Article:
Many archaeologists, historians, and even casual Bible readers become curious about foods mentioned in ancient sources. Often these folks have a desire to taste the foods and compare them with modern cuisine. However, this presents a difficulty as there are few recipes for ancient dishes, and when there are recipes they are often merely a list of ingredients without specifying amounts or methods of preparation. Sometimes the name of an ingredient cannot be translated as the modern equivalent is unknown. And of course the recipes do not contain cooking temperatures or times as ancients did not have the means to measure these.

mersuBut some are not deterred by these problems, and seek to recreate ancient foods by reconstructing recipes using information gained by archaeologists and cultural historians combined with personal knowledge of cooking techniques. One example is the Babylonian stew described in a post below. Another is the attempt by Megan Sauter (Associate Editor at the Biblical Archaeology Society) to make mersu, a type of cake or pastry. Ms. Sauter used a receipt recreated by Adam Maskevich who based his work on a recipe originally translated from the Babylonian by Jean Bottéro. The Babylonian recipe came from the site of Mari in Syria and dates from c. 1775 to 1761 B.C.E.).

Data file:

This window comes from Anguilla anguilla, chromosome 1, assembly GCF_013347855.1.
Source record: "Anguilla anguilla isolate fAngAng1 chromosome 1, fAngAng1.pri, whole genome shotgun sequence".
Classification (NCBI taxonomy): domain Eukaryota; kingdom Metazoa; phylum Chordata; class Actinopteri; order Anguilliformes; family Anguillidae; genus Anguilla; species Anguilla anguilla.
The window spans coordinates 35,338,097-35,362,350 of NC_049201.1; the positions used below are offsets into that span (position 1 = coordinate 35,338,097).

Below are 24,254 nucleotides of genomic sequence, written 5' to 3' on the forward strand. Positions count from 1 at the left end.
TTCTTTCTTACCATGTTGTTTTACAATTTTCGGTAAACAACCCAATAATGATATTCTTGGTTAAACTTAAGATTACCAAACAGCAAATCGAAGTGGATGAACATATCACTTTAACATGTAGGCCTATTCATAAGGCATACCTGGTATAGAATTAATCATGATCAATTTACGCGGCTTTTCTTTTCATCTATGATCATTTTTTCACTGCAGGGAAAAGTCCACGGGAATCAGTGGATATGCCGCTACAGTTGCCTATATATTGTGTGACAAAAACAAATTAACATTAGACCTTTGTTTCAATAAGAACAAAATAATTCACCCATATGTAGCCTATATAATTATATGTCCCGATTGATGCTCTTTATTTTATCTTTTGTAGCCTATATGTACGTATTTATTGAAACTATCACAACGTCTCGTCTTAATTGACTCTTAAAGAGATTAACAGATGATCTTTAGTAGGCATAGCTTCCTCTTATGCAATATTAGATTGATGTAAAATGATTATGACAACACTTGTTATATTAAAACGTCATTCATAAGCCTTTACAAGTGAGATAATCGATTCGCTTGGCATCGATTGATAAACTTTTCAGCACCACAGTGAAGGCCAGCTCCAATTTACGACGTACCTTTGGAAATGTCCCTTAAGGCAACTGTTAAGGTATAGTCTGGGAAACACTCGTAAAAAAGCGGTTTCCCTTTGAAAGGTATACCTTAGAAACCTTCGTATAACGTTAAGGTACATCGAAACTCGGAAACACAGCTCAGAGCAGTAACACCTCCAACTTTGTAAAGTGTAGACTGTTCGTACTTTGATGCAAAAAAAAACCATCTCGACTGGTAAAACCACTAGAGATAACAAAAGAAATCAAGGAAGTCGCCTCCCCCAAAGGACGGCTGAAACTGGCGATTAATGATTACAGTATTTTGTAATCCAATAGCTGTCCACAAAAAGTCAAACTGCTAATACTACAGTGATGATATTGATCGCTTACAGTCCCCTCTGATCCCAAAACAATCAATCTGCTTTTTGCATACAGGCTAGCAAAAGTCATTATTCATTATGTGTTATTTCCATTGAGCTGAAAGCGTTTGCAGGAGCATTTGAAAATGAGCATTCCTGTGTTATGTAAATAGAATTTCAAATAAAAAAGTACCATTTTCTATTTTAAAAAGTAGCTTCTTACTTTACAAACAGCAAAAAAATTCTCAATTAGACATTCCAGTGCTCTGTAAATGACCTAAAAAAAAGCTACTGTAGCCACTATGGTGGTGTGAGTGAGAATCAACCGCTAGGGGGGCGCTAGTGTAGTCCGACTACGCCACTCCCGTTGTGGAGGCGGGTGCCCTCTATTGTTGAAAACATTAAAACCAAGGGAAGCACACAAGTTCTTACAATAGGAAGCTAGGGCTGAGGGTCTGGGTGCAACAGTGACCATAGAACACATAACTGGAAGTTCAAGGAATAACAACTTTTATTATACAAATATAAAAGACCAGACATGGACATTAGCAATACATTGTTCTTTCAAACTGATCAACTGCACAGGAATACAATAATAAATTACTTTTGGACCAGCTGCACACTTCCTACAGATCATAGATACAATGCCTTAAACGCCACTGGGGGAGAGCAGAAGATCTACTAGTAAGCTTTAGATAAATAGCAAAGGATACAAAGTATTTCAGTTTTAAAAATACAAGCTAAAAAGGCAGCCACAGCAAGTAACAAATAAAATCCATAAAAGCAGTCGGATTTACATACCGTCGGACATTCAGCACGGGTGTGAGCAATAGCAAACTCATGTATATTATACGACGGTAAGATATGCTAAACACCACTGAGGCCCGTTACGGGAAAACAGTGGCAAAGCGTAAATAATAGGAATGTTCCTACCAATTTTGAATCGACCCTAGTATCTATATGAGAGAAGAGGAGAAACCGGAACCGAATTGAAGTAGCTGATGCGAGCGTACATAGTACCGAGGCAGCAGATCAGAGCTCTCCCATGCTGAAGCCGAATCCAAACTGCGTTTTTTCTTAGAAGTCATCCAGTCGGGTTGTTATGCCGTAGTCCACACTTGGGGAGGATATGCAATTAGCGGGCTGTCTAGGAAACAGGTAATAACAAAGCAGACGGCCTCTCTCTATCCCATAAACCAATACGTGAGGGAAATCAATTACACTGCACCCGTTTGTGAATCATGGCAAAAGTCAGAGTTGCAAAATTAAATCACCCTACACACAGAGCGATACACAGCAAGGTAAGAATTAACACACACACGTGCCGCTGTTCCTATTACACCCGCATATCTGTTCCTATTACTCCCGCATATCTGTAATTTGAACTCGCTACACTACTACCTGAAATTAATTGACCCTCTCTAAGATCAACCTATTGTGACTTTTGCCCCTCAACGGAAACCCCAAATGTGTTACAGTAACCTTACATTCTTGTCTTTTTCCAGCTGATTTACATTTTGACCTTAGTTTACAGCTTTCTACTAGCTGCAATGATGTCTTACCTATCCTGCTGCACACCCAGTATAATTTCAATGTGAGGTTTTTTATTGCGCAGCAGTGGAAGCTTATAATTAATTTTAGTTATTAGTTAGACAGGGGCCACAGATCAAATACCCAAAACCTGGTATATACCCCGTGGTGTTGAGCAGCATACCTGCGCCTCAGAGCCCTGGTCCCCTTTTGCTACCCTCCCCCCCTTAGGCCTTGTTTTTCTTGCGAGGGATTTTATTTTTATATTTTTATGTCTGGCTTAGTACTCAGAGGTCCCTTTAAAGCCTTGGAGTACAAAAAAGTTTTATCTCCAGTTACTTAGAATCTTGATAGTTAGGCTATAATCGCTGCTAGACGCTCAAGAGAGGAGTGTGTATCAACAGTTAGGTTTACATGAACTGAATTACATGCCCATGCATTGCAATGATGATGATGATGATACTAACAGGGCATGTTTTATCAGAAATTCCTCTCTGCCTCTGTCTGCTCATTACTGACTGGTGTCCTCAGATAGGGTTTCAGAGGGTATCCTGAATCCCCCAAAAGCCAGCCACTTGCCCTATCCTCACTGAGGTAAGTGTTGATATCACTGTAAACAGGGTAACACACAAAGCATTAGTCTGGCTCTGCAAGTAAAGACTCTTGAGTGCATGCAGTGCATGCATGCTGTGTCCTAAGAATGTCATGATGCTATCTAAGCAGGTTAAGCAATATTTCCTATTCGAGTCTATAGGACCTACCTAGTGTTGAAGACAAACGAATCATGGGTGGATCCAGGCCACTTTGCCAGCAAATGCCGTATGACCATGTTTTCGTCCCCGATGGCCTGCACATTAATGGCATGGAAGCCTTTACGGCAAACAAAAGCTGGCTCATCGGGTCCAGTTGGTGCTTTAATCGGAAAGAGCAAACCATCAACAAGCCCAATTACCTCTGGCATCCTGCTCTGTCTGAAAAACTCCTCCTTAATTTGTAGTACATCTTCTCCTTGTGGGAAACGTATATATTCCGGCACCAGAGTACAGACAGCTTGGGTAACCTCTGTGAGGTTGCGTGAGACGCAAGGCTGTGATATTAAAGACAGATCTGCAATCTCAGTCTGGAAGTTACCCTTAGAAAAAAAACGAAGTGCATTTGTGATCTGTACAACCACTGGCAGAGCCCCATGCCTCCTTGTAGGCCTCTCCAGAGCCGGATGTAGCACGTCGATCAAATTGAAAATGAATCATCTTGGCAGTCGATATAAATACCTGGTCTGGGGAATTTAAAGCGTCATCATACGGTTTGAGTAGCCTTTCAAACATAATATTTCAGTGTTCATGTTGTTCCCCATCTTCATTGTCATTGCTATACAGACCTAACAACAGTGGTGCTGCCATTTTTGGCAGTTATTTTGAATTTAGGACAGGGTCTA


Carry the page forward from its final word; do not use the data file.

Mersu is made of a basic dough using flour and a liquid. The dough is shaped into a ball and hollowed out. The center of the ball is filled with a mixture of fruit and nuts, and then baked. It sounds similar to a modern pie (with crust all around) or a popover (with a harder crust). It also sounds like it would be quite tasty. You can read Ms. Sauter’s article with full details for the recipe here.

Nicea, or Nicaea, is extremely important in the history of Christendom as the site of the first and seventh ecumenical (i.e. world-wide) councils. The First Council of Nicea convened in A.D. 325 to settle the question of the divinity of Jesus Christ in reaction to Arianism. A product of this council is the Nicene Creed, named after the council. The Nicene Creed is one of the three major creeds of the Church. (The Apostles’ Creed and the Athanasian Creed being the other two.) The Nicene Creed is an expansion of the Apostles’ Creed and incorporates specific language concerning the nature of Jesus Christ and the Holy Spirit, and their relation to God the Father. The less significant Second Council of Nicea (the seventh ecumenical council) in A.D. 787 restored the use and veneration of icons (i.e. holy images) which had been banned by the Byzantine Emperor Constantine V thirty-three years earlier.

ChurchOfNicea1Nicea was located in northwestern Anatolia, which today is part of Turkey. Nicea lies within the modern city of Iznik on the eastern shore of Iznik Lake, also known as Lake Ascanius. On the shore of this lake was a church, and it was in this church that the First Nicene council met. In A.D. 740 an earthquake struck the area, and the church was submerged beneath the lake. The exact site of the church was forgotten over time, and has been unknown for centuries. However, that has now changed.